How Trey Anthony Found Strength Through Vulnerability

Canadian writer, playwright and coach Trey Anthony shares the lessons passed down from her stoic grandmother, and how learning to be vulnerable helped her through a dark time.

In this excerpt from her new book, Black Girl in Love (with Herself), Canadian writer, playwright, life coach and development producer Trey Anthony reflects on being a suddenly-single mom in the pandemic economy, and the incredible strength that can come from vulnerability.  

(Related: ‘I Decided to No Longer Be in Disguise’)

When I was nine years old and living in England, my mother left my brother and me with our grandmother and moved to Canada for a new job. My grandmother was now the primary caregiver of two additional children while still taking care of several of her own children who still resided in the home. Money was tight, but my grand­mother always ensured that we had food in the house. She made a big deal of always cooking a big pot of rice and peas and chicken for Sunday dinner, complete with a freshly made apple pie or blackberry pie with fresh cus­tard that we washed down with some carrot juice. To this day, I have a hard time eating alone because I find myself mourning the loss of my big family dinners.

Mealtime was very important to my grandmother, and she took great pride in always having her fridge overflowing with food and our bellies full. She would beam at the entire family as she saw us heap spoons of rice onto our already overflowing plates or argue about who was going to have the extra chicken leg. From her, I grew up knowing that food was equated with love and family.

However, one day before class, my teacher pulled me aside and expressed her concern about the growing stress being placed on my grandmother because of having “two extra mouths to feed.” With a look of pity and concern, she handed me a form to take home to my grandmother that would qualify my brother and me for free lunches. The teacher stressed that my grandmother would no lon­ger have to give my brother and me weekly lunch money. I eagerly ran home with the form, and I thought my grand­mother would be as delighted as I was that she could save more money. However, she was far from happy. My grand­mother took one look at the form and ripped it up. She was raging as she expressed, “Tell your little so-called teacher to not feel sorry for me! We do not need her handouts! We have more than enough! Dis family is not a charity case!”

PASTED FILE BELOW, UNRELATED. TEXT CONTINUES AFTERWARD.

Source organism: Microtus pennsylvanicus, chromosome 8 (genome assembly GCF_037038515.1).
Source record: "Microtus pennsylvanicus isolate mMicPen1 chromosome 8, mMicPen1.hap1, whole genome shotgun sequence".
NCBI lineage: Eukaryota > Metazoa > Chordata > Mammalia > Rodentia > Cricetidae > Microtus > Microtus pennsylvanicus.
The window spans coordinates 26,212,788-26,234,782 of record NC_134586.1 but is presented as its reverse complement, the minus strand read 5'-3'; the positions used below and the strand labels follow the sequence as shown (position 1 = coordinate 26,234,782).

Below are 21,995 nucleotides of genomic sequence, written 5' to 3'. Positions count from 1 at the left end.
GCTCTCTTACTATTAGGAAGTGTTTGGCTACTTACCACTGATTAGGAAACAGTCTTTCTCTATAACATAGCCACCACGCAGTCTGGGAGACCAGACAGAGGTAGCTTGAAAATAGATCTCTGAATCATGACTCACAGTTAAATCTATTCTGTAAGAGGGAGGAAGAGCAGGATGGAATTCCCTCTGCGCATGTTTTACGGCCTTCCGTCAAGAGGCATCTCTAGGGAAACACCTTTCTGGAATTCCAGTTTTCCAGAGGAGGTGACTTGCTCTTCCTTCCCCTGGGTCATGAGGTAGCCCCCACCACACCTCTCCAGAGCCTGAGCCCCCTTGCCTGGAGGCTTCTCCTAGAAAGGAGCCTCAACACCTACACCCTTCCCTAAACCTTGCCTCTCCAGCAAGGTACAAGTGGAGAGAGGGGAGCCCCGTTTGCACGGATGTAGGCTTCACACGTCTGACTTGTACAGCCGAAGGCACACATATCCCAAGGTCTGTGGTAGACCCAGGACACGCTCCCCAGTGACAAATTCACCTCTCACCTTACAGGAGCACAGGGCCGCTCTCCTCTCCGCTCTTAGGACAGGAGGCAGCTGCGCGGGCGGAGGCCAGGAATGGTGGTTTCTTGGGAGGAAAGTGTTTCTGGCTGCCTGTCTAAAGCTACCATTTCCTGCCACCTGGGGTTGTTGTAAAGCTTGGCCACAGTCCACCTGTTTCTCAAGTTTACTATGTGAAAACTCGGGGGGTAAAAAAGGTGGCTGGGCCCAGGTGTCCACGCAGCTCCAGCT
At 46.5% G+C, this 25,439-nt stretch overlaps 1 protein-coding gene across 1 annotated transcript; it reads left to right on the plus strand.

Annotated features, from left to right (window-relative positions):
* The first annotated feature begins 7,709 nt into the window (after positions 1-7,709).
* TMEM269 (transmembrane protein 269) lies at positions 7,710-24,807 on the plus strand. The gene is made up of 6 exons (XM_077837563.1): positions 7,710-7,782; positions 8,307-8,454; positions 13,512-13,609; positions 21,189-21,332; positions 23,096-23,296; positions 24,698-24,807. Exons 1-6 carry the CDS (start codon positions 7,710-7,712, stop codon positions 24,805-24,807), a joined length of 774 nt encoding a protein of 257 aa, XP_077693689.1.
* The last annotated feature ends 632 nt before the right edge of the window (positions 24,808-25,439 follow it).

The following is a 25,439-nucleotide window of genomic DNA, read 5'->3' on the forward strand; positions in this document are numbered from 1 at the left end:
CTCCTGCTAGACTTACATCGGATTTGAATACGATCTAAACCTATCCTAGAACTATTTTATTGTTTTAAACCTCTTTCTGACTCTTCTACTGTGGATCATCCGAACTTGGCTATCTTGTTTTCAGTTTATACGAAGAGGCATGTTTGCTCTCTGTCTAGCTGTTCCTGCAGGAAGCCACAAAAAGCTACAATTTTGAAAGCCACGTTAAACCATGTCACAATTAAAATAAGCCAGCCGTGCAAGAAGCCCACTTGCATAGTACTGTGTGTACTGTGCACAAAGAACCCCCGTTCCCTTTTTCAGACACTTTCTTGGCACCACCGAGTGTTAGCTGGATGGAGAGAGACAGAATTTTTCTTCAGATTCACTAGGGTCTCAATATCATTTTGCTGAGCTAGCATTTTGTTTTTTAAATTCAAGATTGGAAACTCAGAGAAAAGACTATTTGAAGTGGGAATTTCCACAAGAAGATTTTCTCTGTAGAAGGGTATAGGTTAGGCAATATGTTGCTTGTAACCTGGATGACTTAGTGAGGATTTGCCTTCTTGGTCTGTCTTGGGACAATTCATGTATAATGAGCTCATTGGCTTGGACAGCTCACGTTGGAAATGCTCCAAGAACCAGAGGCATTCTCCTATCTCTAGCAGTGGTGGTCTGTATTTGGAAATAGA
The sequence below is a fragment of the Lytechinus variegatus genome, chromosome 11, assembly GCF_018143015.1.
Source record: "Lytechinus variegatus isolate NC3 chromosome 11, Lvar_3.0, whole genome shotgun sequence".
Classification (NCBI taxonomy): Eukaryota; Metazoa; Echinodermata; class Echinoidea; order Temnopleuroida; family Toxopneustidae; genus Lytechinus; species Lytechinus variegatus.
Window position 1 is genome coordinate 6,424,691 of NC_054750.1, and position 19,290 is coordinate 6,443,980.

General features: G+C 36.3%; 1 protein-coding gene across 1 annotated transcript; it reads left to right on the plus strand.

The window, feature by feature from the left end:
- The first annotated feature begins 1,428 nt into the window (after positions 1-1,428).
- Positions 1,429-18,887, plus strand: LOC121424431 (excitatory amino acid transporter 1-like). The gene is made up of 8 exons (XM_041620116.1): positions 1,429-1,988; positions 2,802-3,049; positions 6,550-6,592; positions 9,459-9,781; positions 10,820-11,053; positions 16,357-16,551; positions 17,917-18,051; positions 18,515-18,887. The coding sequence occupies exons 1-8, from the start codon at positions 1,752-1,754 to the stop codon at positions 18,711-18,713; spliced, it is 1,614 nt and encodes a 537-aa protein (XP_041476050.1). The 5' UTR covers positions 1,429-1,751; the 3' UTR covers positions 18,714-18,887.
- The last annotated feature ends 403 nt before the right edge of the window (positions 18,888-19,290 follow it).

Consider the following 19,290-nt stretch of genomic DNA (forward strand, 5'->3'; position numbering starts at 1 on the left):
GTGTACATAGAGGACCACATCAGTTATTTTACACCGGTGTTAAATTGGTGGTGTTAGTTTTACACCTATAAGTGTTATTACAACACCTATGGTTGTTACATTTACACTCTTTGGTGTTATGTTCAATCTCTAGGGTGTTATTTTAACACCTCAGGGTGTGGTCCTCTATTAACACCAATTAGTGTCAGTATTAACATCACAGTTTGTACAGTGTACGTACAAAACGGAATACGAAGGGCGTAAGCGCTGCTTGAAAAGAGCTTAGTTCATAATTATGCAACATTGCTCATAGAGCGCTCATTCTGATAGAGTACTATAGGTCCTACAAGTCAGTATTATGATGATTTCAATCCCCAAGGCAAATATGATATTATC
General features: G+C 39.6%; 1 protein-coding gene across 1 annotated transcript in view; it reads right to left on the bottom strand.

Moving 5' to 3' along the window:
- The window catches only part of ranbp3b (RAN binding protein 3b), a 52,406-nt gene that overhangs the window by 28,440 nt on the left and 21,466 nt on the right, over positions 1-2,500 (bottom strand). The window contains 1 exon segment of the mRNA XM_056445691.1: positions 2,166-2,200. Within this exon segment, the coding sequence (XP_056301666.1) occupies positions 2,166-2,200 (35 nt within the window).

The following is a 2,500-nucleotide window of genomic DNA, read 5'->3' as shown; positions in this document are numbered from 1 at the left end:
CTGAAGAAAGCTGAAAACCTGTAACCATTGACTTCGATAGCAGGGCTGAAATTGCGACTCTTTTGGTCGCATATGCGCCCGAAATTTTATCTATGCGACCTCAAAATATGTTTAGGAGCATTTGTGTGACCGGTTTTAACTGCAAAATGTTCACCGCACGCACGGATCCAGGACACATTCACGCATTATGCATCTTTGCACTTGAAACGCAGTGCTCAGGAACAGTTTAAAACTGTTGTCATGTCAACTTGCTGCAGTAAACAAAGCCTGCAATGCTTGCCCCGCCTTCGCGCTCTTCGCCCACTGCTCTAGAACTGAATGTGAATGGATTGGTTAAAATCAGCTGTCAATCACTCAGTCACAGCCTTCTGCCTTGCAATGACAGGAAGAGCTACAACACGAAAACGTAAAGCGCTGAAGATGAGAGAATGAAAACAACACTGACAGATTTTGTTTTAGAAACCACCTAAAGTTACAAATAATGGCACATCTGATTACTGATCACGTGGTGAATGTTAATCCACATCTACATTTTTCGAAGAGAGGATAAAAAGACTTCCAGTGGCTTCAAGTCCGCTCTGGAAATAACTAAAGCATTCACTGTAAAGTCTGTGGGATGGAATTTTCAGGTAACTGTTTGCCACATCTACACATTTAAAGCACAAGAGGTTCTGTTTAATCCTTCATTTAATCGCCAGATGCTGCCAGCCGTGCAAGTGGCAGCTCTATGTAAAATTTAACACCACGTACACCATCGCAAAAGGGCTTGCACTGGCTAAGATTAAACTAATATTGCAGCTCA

My nine-year-old self could not understand why my grandmother was so upset, but what I now understood is that it was unacceptable to her to take money from anyone and that she believed you shouldn’t let people feel sorry for you. People offering you help was not a good thing.

Fast forward 30 years, and I’m now in the biggest crisis of my life. I’m no longer in a high two-income household. I’m suddenly single, dealing with a tremulous breakup. I have a newborn baby, and my income seems to be rap­idly decreasing by the minute because the world is now in a global pandemic. My shows, workshops, and talks are being canceled as the government informs us to stay home. I’m an emotional wreck, stressed, and feeling the walls caving in on me. Thankfully I have some savings, but I’m carefully monitoring my money, and I’m painfully aware that I’m spending and not making any additional income. This begins to stress me even more. Thank God I have the insight to take my own advice and begin seeing a therapist. But it isn’t cheap. Each session costs me $150 per hour, and as much as I know that I emotionally need this, I cannot justify spending this amount on a weekly session as I watch income I thought I could count on mag­ically disappear. The world is in shock, the economy is at a standstill, and there is no end in sight. No one seems to know when things will return to normal. As I start to scru­tinize my budget, I know that my weekly therapy sessions have to go. I compromise with myself, saying that I will cut them down to one session every three weeks. I know it’s a sacrifice that I have to make to stay afloat.